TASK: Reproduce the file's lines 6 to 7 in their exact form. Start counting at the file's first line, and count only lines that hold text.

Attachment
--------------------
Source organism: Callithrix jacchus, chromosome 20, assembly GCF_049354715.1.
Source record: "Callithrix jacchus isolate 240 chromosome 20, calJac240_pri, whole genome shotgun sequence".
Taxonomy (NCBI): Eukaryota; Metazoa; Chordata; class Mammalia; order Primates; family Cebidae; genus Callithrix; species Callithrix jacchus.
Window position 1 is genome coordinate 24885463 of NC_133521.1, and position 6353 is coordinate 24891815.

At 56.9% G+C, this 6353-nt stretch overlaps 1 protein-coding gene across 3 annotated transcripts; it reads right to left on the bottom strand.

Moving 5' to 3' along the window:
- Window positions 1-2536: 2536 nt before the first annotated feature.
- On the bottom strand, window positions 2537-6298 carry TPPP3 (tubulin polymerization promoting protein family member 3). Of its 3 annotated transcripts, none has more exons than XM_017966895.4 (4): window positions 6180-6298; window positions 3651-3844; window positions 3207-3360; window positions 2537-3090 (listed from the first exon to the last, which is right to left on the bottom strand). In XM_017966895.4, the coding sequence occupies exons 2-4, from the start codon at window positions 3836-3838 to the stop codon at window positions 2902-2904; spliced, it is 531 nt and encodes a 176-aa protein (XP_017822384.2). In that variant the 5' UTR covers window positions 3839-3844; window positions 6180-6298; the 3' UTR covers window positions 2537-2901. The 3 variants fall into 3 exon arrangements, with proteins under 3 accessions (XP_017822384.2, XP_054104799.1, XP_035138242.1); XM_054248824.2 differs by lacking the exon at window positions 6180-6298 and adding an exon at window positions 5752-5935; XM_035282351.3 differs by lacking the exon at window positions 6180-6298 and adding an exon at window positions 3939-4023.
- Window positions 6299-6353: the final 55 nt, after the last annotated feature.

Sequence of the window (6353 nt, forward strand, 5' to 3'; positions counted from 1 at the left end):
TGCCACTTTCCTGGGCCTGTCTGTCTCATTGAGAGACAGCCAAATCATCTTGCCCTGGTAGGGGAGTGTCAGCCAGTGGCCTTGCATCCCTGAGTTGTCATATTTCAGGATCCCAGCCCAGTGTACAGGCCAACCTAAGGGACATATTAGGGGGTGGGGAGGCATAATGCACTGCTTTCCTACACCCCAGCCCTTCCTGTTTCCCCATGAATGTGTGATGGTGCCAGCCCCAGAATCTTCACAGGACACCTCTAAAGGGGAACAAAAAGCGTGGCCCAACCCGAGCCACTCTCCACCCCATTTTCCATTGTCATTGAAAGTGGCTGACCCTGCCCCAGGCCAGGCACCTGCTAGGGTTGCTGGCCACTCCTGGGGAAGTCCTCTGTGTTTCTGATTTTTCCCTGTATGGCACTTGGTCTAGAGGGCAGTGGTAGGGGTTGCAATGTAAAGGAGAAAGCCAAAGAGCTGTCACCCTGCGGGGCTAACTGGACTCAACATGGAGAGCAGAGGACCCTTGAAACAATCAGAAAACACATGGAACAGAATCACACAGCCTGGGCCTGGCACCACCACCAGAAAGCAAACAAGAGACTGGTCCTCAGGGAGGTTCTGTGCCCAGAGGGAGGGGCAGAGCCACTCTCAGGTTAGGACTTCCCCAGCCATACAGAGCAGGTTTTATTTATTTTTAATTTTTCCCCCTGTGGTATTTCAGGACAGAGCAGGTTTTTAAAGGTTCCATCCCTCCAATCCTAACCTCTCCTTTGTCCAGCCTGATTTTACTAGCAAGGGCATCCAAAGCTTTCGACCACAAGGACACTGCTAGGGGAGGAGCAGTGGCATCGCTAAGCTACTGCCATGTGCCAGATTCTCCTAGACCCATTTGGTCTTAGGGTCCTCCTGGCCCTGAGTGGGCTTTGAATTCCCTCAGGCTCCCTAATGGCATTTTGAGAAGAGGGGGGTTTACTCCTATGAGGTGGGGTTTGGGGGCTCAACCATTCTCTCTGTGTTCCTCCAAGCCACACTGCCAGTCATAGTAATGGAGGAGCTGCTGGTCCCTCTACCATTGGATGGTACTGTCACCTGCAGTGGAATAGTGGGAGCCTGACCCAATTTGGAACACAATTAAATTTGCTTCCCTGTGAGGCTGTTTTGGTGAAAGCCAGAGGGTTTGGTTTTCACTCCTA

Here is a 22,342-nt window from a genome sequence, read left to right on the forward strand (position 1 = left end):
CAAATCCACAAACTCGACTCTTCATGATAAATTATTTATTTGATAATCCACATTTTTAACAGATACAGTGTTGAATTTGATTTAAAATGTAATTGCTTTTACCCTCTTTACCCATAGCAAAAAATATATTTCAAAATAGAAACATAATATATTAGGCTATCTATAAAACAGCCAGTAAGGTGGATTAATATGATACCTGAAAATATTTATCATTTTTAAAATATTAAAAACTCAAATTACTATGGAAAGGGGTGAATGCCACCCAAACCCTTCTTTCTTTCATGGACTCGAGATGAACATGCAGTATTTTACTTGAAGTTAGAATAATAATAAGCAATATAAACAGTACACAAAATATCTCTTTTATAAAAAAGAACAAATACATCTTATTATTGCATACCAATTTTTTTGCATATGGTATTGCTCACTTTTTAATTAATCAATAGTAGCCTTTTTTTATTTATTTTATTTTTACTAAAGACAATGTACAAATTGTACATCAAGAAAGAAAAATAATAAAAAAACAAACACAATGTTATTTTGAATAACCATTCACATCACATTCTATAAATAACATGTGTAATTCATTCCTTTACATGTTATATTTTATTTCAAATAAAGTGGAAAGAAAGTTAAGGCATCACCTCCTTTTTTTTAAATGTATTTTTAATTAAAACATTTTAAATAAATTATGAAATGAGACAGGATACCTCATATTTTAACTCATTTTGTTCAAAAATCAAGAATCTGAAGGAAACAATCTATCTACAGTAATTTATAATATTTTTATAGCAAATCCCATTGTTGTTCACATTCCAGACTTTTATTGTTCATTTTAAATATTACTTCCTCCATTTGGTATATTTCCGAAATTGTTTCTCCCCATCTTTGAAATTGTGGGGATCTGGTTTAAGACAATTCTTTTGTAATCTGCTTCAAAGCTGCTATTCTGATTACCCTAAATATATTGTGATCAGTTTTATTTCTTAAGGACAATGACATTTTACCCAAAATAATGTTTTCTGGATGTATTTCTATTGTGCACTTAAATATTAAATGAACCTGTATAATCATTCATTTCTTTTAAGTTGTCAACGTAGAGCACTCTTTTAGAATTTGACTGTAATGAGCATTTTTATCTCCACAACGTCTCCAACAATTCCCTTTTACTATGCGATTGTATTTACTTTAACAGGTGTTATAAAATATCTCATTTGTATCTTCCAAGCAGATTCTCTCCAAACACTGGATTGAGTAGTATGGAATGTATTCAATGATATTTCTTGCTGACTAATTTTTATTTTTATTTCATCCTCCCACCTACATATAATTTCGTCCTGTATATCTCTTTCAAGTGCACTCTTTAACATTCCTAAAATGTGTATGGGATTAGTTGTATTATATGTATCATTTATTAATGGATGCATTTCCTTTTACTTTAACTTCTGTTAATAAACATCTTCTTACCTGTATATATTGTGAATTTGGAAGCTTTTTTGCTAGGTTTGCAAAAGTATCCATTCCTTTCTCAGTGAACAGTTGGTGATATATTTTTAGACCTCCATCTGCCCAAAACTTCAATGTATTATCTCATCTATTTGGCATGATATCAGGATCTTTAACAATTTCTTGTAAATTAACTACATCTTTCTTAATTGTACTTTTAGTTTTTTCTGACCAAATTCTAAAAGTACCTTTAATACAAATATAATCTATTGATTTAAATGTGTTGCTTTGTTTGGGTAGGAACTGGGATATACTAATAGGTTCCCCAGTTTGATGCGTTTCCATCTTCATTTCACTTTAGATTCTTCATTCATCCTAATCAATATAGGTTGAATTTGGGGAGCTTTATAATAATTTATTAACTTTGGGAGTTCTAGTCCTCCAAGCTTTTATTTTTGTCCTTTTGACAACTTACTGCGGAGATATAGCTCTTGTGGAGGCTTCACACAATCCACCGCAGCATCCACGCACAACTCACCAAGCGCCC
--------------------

Moving 5' to 3' along the window:
- Window positions 1-2536: 2536 nt before the first annotated feature.